Health Minister Nadine Dorries says nurses will understand 1% pay rise because it helps their ‘husbands or partners’ carry on bringing in a wage via the furlough scheme
- Nadine Dorries told BBC Woman’s Hour most nurses understand pay rise issue
- She said one nurse manager said she would prefer her husband to get furlough
- Boris Johnson yesterday hinted at a potential shift on the NHS pay rise issue
Nadine Dorries today claimed nurses will understand the proposed 1 per cent pay rise because it could help their partners continue to bring in a wage via the furlough scheme.
She claimed that Downing Street has been forced to make ‘tough choices’ throughout the pandemic, including continuing the furlough scheme until September.
Speaking to BBC Woman’s Hour, she said: ‘If I could quote a nurse manager of a vaccine centre that I spoke to on Saturday, this is what she said: “We have two children in our house, two of us, two wages coming in and one mortgage going out.”
‘”If I had to choose between my husband being furloughed until the Autumn and a pay rise, I would choose my husband being furloughed any day, because now we have the security that our mortgage can be paid”.
‘And she also said: “I completely get it”.’
Nadine Dorries (pictured) claimed she would pay medical professionals millions ‘if it was up to me’ amid a furious response to the controversial proposal
The former nurse added that she thinks most nurses understand why the pay rise is smaller than hoped, adding: ‘They understand that is a very important decision we had to make and it was also an incredibly expensive decision to the public purse.’
Ms Dorries said: ‘We all know the position the economy is in at the moment and we all want to see that economy recover because without a strong economy we can’t fund the NHS.
‘What I would hope is that nurses will stick with us, and I’ll go back to my vaccine centre manager who told me ‘Nurses get it’. They actually get it.’
Mr Johnson wriggled as he was berated by Labour’s Keir Starmer during a tetchy PMQs session, with the Labour leader comparing the proposed 1 per cent for health staff to the 40 per cent hike for ex-aide Dominic Cummings.
She claimed that Downing Street has been forced to make ‘tough choices’ throughout the pandemic, including to continue the furlough scheme until September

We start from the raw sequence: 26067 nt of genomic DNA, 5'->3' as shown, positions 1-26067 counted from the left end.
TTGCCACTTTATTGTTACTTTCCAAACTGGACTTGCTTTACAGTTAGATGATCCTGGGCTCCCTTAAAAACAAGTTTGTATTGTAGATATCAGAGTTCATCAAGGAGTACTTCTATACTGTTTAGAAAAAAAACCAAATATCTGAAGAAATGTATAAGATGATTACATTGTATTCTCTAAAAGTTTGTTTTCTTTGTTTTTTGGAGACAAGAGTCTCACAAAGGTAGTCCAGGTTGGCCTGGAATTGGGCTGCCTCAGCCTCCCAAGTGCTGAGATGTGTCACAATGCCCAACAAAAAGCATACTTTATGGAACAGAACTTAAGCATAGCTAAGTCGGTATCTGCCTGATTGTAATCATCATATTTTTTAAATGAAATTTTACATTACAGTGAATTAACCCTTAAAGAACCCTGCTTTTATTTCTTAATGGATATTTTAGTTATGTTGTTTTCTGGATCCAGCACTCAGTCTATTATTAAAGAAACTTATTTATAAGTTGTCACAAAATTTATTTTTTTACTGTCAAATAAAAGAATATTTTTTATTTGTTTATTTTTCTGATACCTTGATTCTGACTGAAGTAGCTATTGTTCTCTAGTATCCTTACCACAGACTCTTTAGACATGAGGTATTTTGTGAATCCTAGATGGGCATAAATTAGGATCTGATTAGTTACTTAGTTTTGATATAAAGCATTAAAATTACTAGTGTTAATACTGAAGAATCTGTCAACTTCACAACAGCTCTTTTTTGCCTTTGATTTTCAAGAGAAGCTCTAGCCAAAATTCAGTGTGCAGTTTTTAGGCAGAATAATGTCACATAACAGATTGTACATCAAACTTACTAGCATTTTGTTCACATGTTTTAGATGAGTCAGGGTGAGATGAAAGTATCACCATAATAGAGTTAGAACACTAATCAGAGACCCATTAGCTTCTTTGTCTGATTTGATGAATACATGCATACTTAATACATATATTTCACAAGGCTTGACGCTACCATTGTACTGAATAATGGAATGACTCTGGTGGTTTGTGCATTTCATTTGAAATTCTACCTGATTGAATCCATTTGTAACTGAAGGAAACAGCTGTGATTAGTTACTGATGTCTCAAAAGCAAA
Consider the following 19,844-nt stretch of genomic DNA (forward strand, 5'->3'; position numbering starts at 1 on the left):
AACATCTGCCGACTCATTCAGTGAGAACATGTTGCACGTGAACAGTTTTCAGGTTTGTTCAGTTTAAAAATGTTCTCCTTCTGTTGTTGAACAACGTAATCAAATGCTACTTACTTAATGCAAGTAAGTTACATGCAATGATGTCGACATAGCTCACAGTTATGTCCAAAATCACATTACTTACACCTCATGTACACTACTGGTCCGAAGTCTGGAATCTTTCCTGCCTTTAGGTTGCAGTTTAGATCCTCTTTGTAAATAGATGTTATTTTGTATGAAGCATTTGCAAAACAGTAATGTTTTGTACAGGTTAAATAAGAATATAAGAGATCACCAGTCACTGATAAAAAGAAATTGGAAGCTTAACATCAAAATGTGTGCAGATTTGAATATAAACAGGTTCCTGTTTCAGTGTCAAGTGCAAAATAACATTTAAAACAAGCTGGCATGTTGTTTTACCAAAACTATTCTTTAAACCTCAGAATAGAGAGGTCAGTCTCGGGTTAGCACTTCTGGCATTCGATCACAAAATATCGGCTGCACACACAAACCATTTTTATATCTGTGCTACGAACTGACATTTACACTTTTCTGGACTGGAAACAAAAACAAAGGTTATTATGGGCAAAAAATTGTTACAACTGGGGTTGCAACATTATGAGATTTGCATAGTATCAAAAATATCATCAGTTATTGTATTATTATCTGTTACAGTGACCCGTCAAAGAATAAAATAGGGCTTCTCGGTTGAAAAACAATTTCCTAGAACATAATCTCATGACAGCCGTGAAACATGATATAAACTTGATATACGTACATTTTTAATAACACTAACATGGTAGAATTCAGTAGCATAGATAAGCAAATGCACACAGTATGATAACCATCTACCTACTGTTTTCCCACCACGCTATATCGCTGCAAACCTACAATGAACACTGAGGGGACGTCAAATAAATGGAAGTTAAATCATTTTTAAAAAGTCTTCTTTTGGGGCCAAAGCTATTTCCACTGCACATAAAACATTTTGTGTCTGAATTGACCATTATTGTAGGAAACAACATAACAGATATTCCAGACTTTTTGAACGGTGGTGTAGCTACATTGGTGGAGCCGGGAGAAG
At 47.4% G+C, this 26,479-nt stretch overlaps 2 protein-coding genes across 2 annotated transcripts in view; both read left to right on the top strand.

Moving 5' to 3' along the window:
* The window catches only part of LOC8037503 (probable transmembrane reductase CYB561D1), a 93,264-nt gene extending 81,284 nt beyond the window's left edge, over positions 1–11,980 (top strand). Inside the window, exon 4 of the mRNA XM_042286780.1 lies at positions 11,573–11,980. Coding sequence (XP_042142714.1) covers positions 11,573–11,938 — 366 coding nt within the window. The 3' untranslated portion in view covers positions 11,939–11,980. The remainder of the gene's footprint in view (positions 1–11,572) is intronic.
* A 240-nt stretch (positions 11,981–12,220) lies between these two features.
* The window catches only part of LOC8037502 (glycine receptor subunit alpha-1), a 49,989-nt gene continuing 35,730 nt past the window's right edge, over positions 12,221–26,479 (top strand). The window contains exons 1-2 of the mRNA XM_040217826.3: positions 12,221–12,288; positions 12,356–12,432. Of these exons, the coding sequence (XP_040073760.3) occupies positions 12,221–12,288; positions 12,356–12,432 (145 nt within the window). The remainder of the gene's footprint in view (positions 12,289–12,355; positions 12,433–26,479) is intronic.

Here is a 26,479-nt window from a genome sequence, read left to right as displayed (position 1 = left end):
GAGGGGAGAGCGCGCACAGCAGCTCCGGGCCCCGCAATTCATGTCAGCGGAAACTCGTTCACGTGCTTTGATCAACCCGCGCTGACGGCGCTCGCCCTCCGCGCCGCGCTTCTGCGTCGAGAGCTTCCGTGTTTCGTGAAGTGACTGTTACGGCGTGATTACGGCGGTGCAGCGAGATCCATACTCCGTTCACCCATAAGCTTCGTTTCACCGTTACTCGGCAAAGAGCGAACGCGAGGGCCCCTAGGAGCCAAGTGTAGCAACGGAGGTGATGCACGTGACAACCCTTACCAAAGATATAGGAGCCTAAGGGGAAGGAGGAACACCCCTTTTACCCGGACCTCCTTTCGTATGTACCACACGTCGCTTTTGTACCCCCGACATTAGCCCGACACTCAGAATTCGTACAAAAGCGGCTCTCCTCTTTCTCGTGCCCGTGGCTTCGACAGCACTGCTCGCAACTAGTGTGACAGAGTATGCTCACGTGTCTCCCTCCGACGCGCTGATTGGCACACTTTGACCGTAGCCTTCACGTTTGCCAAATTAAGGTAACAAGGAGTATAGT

Boris Johnson wriggled as he was berated by Labour’s Keir Starmer during a tetchy PMQs session on Wednesday
Sir Keir demanded that MPs be given a vote on the ‘real-terms cut’.
Unions have threatened strikes over the ‘insulting’ increase while Tories are restive.
Ministers have so far argued that the bump is all the country can afford with coronavirus sending national debt soaring towards £2.8trillion, and pointed out that the rest of the public sector is facing a freeze.
But the premier fuelled speculation of a shift on Wednesday by stressing that the pay review body will consider the evidence.
‘Of course we will look at what the independent pay review body has to say exceptionally about the nursing profession for whom we particularly value,’ he told MPs.
Sir Keir accused Mr Johnson of clapping for carers last year before choosing to ‘shut the door in their face at the first opportunity’ via the 1 per cent pay rise.
NHS workers staged protests over the pay move outside Downing Street at the weekend
The Labour leader told the Commons: ‘There are currently 40,000 nursing vacancies and 7,000 doctors vacancies. How on Earth does he think a pay cut will solve that?
‘Frankly, I’d take the Prime Minister a bit more seriously if he hadn’t spent £2.6million of taxpayers’ money on a Downing Street TV studio or £200,000 on new wallpaper for his flat.
‘They say charity starts at home but I think the Prime Minister is taking it a bit too literally.’
But Mr Johnson denied that staff will be ‘hundreds of pounds worse off a year’ because of the Budget moves, and insisted the Conservatives are the ‘party of the NHS’.
‘We’re increasing pay for nurses, we’re massively increasing our investment in the NHS,’ he said.
‘We’re steering a steady course, whereas he weaves and wobbles from one week to the next.’